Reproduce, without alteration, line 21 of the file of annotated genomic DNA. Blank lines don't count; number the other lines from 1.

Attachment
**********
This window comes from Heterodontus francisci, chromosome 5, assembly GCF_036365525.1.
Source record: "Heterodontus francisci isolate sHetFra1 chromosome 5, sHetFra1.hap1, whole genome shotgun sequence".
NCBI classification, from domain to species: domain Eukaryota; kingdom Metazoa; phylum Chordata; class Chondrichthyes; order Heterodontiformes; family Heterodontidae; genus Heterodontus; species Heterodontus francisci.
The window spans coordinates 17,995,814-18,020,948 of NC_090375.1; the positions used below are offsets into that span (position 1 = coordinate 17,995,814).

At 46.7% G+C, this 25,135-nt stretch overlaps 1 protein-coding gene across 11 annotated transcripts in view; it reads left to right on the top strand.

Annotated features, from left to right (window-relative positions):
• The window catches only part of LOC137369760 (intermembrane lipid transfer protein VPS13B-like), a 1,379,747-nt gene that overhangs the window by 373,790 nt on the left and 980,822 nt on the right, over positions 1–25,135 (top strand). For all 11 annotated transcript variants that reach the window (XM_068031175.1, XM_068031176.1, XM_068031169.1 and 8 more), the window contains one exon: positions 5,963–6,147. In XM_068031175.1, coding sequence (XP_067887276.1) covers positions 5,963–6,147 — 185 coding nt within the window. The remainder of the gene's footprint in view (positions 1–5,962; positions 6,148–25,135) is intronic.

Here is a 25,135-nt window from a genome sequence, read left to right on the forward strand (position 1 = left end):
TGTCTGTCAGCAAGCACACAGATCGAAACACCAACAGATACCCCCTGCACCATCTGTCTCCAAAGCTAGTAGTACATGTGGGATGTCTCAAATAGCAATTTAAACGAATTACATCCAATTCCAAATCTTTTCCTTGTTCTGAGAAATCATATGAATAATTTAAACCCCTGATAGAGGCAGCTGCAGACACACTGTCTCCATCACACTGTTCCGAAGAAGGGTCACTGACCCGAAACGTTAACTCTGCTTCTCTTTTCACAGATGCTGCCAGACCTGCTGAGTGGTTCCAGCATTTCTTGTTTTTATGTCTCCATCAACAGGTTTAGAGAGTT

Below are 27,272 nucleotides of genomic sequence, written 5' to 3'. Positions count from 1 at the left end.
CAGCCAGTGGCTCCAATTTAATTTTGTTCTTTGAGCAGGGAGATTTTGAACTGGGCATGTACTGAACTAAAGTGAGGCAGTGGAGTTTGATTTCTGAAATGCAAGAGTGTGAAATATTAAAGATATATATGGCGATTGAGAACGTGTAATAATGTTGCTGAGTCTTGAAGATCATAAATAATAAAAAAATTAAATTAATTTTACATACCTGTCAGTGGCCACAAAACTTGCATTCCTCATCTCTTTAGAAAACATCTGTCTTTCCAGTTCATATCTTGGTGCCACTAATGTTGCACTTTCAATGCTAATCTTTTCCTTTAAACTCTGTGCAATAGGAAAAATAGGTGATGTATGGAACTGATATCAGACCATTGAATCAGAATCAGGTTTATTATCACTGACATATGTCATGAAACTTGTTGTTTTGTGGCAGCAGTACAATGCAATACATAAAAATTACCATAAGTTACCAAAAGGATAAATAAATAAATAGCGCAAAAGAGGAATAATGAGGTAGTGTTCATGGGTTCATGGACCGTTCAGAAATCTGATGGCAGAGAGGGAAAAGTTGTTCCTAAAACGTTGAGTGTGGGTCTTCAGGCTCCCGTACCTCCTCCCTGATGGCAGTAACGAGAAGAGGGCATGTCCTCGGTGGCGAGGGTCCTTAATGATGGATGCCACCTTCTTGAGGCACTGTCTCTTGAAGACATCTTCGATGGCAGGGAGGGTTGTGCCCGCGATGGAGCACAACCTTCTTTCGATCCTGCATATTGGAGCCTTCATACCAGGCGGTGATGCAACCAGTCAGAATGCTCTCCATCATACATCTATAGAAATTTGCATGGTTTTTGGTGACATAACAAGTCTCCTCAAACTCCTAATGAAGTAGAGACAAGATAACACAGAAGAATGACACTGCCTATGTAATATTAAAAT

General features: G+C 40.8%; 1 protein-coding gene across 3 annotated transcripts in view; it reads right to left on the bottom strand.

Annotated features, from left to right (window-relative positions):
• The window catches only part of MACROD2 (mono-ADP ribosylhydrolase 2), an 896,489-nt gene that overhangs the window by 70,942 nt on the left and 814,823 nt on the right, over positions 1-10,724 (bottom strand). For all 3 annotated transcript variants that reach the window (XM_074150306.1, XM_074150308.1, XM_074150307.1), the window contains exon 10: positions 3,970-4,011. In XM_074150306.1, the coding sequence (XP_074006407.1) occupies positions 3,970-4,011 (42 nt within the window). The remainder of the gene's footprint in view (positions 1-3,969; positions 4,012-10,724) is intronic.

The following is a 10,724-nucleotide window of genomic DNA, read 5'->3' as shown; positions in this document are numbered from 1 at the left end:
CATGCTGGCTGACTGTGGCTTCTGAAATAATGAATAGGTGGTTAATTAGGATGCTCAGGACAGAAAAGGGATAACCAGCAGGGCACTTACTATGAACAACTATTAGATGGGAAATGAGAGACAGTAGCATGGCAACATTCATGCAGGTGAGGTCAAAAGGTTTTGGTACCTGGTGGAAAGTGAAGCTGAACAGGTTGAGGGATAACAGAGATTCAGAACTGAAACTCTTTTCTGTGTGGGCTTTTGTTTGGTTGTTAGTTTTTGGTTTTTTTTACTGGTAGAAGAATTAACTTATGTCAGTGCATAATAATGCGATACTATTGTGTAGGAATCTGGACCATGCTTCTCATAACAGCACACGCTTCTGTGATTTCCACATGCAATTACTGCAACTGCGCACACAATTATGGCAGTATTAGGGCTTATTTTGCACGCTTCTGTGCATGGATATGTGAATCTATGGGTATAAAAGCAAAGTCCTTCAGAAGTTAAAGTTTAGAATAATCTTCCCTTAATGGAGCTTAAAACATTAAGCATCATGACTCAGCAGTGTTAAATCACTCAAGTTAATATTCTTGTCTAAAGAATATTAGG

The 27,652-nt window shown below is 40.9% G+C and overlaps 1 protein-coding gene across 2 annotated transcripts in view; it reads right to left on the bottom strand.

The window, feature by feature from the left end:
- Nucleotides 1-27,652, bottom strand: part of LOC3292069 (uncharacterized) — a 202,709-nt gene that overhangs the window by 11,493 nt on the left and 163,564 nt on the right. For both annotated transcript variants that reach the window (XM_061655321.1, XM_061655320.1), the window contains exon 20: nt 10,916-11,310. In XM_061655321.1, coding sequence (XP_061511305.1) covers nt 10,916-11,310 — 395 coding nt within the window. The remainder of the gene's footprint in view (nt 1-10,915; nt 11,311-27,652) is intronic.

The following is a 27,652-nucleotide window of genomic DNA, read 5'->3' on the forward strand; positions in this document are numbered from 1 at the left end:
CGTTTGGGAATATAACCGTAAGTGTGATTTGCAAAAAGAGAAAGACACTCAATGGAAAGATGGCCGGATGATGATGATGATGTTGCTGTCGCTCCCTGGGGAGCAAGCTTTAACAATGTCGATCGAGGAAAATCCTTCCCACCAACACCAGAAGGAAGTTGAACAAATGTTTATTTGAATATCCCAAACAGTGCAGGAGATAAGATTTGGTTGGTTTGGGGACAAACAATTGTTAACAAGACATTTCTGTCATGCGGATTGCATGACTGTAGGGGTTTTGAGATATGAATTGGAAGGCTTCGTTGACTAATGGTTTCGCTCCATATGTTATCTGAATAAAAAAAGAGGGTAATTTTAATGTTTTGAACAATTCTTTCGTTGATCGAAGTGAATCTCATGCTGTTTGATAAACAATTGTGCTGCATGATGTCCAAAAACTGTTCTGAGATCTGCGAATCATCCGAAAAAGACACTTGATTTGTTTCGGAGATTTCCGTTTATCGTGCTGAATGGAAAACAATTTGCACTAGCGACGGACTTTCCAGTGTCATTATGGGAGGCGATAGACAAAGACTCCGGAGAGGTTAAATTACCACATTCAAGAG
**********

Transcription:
CGTTTGGGAATATAACCGTAAGTGTGATTTGCAAAAAGAGAAAGACACTCAATGGAAAGATGGCCGGATGATGATGATGATGTTGCTGTCGCTCCCTGGGGAGCAAGCTTTAACAATGTCGATCGAGGAAAATCCTTCCCACCAACACCAGAAGGAAGTTGAACAAATGTTTATTTGAATATCCCAAACAGTGCAGGAGATAAGATTTGGTTGGTTTGGGGACAAACAATTGTTAACAAGACATTTCTGTCATGCGGATTGCATGACTGTAGGGGTTTTGAGATATGAATTGGAAGGCTTCGTTGACTAATGGTTTCGCTCCATATGTTATCTGAATAAAAAAAGAGGGTAATTTTAATGTTTTGAACAATTCTTTCGTTGATCGAAGTGAATCTCATGCTGTTTGATAAACAATTGTGCTGCATGATGTCCAAAAACTGTTCTGAGATCTGCGAATCATCCGAAAAAGACACTTGATTTGTTTCGGAGATTTCCGTTTATCGTGCTGAATGGAAAACAATTTGCACTAGCGACGGACTTTCCAGTGTCATTATGGGAGGCGATAGACAAAGACTCCGGAGAGGTTAAATTACCACATTCAAGAG